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This Is A Custom Widget

This Sliding Bar can be switched on or off in theme options, and can take any widget you throw at it or even fill it with your custom HTML Code. Its perfect for grabbing the attention of your viewers. Choose between 1, 2, 3 or 4 columns, set the background color, widget divider color, activate transparency, a top border or fully disable it on desktop and mobile.

Try This: Including Pleasure in Youth Sex Education

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When we talk with young people about sex and sexuality,  pleasure is often the last thing we want to focus on, especially because we often correlate discussions of pleasure with a higher increase in risky behavior. Whether you’re a service provider, a parent, or a young person, it’s always helpful to know that, while discussions on unintended pregnancy and sexually transmitted infections are important, talking about pleasure is also a great way to help build a healthy mindset around sex and sexuality.

I recently attended a training at Planned Parenthood of New York City called “Don’t Forget the ‘Pleasure’ in Sex Education”. The focus of the training was 1) how pleasure plays a role in how we view sexuality within a variety of lenses, including society/culture, sexual behaviors, sexual/reproductive health, and sexualization/objectification; and 2) how to effectively incorporate pleasure with sex education (which often focuses more on avoiding pregnancy and sexually transmitted infections). It was a really great training, and I invite you to check out PPNYC’s Training Institute calendar for future trainings.

During the training, we were given an exercise: create a one-on-one role play or a group activity that generates discussion on making sex education more fun and appealing. I decided to create an activity for an adolescent co-ed group between the ages of 15-18. My activity focused on what could enhance pleasure and what could decrease pleasure, making sure that the answer choices had the potential to encourage discussion with participants.

Here’s how to set up this activity:

* Take two sheets of paper. On one sheet, write or type the phrase “Gives pleasure”. On the other, write or type the phrase “Takes away pleasure”.

* Taking additional sheets of paper, write or type words or phrase that can increase pleasure or decrease pleasure. Below are some examples to get you started. Feel free to include more:

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*This next step can be done in several ways. One way is to place the “Gives pleasure” and “Takes away pleasure” sheets on opposite ends of the room. Read aloud the words and phrases above, and have your participants go to the side of the room that they believe corresponds to the word/phrase given. Another way is to divide the attendees into groups, making sure to have plenty copies of the “Gives pleasure” and “Takes away pleasure” sheets available for each group. Instruct the groups to work together to arrange the words/phrases to correspond with what the group believes “Gives pleasure” or “Takes away pleasure”.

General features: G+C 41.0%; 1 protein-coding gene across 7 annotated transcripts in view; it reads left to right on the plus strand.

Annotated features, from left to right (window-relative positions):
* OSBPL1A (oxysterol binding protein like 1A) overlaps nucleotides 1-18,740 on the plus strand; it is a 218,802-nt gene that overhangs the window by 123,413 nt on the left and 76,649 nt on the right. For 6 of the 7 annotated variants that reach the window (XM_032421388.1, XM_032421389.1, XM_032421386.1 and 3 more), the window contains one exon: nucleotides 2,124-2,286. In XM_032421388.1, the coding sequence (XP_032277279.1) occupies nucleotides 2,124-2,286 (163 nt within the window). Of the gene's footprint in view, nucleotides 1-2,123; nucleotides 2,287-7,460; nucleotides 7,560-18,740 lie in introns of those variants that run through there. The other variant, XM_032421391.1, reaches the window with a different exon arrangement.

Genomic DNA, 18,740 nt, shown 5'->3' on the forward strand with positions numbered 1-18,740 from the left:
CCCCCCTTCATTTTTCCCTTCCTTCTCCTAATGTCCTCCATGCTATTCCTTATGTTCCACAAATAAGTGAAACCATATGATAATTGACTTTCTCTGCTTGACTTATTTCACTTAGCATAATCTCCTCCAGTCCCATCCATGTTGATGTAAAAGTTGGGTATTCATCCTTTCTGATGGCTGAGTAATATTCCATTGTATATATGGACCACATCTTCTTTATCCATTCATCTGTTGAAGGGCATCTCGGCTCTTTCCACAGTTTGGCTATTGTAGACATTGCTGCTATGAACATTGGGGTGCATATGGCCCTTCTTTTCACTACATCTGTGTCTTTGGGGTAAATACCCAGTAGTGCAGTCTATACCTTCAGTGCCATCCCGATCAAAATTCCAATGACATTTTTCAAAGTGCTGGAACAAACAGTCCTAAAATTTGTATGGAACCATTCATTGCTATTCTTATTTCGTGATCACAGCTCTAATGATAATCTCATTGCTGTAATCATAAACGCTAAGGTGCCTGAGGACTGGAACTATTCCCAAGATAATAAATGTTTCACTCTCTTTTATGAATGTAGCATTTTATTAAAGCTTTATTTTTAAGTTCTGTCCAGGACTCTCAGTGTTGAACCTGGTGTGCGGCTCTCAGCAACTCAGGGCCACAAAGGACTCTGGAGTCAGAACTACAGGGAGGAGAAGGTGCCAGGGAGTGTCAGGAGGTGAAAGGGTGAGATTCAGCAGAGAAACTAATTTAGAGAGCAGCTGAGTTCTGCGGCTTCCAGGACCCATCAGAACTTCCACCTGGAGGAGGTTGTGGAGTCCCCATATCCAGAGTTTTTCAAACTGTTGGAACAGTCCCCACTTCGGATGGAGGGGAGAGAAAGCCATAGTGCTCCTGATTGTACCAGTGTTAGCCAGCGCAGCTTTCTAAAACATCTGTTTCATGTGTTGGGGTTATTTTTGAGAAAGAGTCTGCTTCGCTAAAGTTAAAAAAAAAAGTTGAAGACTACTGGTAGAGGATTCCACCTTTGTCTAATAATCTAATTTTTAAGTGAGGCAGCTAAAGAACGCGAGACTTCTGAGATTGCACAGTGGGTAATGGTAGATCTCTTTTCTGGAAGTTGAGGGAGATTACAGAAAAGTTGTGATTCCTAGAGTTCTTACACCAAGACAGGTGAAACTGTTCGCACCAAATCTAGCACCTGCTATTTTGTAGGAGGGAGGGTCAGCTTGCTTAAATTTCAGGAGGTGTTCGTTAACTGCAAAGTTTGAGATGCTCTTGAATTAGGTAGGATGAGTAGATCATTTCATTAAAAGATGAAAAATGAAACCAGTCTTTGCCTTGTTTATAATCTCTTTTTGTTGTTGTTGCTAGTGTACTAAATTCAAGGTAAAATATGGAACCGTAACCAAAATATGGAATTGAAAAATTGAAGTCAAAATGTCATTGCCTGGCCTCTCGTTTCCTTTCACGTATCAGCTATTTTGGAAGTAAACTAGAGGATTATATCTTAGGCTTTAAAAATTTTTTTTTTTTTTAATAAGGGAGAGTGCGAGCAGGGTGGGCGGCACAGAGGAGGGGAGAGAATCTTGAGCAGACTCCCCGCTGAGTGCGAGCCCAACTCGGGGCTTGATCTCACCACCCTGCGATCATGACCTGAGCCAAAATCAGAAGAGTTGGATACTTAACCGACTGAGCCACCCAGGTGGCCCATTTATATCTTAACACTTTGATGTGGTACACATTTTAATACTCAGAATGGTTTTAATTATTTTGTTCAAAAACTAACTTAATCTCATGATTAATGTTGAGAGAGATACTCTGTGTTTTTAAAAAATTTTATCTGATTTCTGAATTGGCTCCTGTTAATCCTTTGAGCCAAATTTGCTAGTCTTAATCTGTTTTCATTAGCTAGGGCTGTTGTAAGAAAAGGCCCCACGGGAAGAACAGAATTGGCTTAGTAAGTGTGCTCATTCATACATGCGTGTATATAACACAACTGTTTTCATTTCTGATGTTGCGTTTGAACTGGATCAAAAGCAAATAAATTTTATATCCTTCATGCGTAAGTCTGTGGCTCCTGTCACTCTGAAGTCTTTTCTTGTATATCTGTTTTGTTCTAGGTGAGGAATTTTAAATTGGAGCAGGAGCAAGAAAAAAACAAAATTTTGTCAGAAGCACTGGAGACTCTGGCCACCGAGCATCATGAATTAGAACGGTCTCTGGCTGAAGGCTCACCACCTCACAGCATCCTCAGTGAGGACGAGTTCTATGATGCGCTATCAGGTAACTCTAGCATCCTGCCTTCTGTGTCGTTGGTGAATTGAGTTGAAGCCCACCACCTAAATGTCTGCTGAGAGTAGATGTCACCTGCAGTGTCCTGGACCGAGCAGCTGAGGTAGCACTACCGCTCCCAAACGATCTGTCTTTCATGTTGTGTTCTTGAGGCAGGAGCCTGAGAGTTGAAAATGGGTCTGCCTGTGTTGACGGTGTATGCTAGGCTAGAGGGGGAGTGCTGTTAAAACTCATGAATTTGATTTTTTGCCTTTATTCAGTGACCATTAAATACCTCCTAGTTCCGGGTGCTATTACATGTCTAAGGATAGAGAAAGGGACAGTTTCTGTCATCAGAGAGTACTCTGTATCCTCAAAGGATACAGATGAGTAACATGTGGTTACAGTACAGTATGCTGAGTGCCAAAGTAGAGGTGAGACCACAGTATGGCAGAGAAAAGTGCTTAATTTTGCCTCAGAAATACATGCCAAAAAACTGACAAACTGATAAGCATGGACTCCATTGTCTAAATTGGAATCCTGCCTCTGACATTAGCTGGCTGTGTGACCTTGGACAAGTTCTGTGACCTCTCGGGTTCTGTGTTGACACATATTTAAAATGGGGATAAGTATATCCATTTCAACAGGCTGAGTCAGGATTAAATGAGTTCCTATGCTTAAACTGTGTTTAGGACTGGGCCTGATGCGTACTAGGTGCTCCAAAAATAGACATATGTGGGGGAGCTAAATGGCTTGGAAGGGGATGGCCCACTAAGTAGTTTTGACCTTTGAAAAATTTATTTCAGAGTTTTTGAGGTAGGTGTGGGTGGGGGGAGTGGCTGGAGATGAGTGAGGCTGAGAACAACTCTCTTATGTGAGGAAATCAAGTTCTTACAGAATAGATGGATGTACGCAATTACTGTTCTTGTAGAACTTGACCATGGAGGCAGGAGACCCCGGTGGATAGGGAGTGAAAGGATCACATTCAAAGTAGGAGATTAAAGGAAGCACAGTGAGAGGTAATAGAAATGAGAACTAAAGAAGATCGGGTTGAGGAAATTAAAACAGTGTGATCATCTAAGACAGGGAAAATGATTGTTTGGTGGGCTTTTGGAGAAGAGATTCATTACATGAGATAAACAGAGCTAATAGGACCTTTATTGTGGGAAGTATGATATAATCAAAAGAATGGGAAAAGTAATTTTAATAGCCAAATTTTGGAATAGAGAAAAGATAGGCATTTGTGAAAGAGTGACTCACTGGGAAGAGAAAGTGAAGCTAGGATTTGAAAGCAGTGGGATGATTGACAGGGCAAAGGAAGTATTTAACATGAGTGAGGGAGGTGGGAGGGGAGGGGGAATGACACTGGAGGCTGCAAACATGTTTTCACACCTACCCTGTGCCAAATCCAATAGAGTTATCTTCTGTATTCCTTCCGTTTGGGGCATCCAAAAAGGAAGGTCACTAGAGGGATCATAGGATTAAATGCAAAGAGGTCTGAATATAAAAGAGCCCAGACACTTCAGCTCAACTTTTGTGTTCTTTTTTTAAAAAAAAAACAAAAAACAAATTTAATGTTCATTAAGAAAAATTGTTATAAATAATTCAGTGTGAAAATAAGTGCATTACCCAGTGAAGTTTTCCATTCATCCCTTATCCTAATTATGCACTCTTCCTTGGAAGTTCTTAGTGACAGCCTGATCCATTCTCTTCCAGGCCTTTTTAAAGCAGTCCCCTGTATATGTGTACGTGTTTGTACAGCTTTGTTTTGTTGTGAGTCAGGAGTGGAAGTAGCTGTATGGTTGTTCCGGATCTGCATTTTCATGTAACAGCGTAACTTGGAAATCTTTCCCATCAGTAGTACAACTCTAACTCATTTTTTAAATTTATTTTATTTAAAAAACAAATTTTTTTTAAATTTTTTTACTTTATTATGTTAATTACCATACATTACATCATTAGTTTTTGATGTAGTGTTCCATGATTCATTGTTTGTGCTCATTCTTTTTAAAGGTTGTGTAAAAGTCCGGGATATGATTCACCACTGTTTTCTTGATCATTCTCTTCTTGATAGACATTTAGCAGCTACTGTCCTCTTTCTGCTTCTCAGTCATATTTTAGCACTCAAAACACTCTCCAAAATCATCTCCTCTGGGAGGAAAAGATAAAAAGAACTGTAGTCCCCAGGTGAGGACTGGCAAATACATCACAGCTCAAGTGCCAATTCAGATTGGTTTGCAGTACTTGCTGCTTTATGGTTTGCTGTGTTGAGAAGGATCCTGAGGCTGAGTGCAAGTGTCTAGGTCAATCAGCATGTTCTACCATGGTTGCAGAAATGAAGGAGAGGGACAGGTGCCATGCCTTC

*The final step is to encourage open dialogue on why the participants selected certain words/phrases as ways to enhance pleasure or to decrease pleasure. The focus should be on encouraging critical thinking and to look at others ways in which an activity can be viewed as a perceived positive or a negative. For example, discussing birth control methods may be viewed as a way that can enhance pleasure, but for some, having a conversation about birth control may not be very inviting. Pay close attention when most of the participants agree that an act enhances pleasure or agree that an act decreases pleasure. For example, if most of the participants believe that drinking alcohol or taking a drug can lower their inhibitions, therefore increasing their pleasure, be sure to point out that alcohol and drugs also have the ability to impair their judgment, decreasing their ability to make healthy decisions. Also, pay attention to if the participants feels that an activity is a perceived positive or negative based on context. For example, engaging in unprotected sexual activity may be viewed as a negative with a casual partner versus being in a monagamous relationship.

Hopefully this activity is useful for you. Let me know what you think!

RAISE YOUR VOICE: Have you tried this activity before, as a group facilitator, counselor, or a service provider, or youth participant/peer educator? Share your input in the comments section below. Also, do you include discussions on pleasure in your sex education work? Does sex education in your school include discussions on pleasure? Share your thoughts below.

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By | 2016-12-13T16:56:37+00:00 July 24th, 2013|Categories: Workshop Design & Facilitation|Tags: , , , , |0 Comments